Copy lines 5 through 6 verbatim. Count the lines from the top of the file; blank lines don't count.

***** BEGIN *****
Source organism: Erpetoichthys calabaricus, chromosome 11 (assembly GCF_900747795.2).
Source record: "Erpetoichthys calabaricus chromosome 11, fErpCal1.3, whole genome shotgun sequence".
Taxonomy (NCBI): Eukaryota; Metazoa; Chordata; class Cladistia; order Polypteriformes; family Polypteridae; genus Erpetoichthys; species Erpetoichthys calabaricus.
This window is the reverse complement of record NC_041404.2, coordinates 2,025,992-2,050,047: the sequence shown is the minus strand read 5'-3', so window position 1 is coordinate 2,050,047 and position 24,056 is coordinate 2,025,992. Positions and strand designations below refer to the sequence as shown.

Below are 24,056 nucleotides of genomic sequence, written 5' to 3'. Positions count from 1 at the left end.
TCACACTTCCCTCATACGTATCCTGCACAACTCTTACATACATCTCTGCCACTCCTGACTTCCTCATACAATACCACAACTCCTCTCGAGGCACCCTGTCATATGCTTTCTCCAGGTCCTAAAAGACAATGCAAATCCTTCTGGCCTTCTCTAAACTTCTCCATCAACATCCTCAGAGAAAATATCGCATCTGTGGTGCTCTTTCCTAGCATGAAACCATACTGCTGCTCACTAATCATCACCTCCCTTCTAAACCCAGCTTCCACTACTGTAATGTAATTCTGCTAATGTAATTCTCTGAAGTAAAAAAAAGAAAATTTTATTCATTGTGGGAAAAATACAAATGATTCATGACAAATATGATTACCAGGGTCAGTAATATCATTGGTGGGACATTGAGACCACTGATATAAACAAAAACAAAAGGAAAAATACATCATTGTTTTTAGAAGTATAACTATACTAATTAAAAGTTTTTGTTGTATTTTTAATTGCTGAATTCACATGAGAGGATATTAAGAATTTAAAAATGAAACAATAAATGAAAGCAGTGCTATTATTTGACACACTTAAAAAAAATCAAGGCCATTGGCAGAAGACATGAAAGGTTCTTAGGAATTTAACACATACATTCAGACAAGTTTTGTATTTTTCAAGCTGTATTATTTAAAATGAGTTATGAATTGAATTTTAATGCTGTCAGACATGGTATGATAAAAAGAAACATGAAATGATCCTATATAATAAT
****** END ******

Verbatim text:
Below are 24,056 nucleotides of genomic sequence, written 5' to 3'. Positions count from 1 at the left end.
TCACACTTCCCTCATACGTATCCTGCACAACTCTTACATACATCTCTGCCACTCCTGACTTCCTCATACAATACCACAACTCCTCTCGAGGCACCCTGTCATATGCTTTCTCCAGGTCCTAAAAGACAATGCAAATCCTTCTGGCCTTCTCTAAACTTCTCCATCAACATCCTCAGAGAAAATATCGCATCTGTGGTGCTCTTTCCTAGCATGAAACCATACTGCTGCTCACTAATCATCACCTCCCTTCTAAACCCAGCTTCCACTACTGTAATGTAATTCTGCTAATGTAATTCTCTGAAGTAAAAAAAAGAAAATTTTATTCATTGTGGGAAAAATACAAATGATTCATGACAAATATGATTACCAGGGTCAGTAATATCATTGGTGGGACATTGAGACCACTGATATAAACAAAAACAAAAGGAAAAATACATCATTGTTTTTAGAAGTATAACTATACTAATTAAAAGTTTTTGTTGTATTTTTAATTGCTGAATTCACATGAGAGGATATTAAGAATTTAAAAATGAAACAATAAATGAAAGCAGTGCTATTATTTGACACACTTAAAAAAAATCAAGGCCATTGGCAGAAGACATGAAAGGTTCTTAGGAATTTAACACATACATTCAGACAAGTTTTGTATTTTTCAAGCTGTATTATTTAAAATGAGTTATGAATTGAATTTTAATGCTGTCAGACATGGTATGATAAAAAGAAACATGAAATGATCCTATATAATAAT